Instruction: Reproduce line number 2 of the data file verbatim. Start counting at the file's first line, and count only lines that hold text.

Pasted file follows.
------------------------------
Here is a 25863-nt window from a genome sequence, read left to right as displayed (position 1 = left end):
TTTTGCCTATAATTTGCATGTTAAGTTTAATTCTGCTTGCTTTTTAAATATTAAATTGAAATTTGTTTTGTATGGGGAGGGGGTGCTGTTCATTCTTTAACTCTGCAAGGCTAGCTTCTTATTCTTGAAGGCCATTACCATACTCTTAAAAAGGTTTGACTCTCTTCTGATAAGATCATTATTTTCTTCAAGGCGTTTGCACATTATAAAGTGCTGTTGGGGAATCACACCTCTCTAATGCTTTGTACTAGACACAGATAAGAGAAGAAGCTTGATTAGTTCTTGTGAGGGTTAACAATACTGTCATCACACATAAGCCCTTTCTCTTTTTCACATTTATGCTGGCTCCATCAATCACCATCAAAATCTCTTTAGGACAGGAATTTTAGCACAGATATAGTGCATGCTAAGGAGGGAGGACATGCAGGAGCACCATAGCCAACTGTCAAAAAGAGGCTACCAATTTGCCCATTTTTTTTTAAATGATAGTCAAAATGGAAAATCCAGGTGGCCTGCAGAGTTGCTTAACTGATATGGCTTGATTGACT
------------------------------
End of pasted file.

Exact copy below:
TTTTGCCTATAATTTGCATGTTAAGTTTAATTCTGCTTGCTTTTTAAATATTAAATTGAAATTTGTTTTGTATGGGGAGGGGGTGCTGTTCATTCTTTAACTCTGCAAGGCTAGCTTCTTATTCTTGAAGGCCATTACCATACTCTTAAAAAGGTTTGACTCTCTTCTGATAAGATCATTATTTTCTTCAAGGCGTTTGCACATTATAAAGTGCTGTTGGGGAATCACACCTCTCTAATGCTTTGTACTAGACACAGATAAGAGAAGAAGCTTGATTAGTTCTTGTGAGGGTTAACAATACTGTCATCACACATAAGCCCTTTCTCTTTTTCACATTTATGCTGGCTCCATCAATCACCATCAAAATCTCTTTAGGACAGGAATTTTAGCACAGATATAGTGCATGCTAAGGAGGGAGGACATGCAGGAGCACCATAGCCAACTGTCAAAAAGAGGCTACCAATTTGCCCATTTTTTTTTAAATGATAGTCAAAATGGAAAATCCAGGTGGCCTGCAGAGTTGCTTAACTGATATGGCTTGATTGACT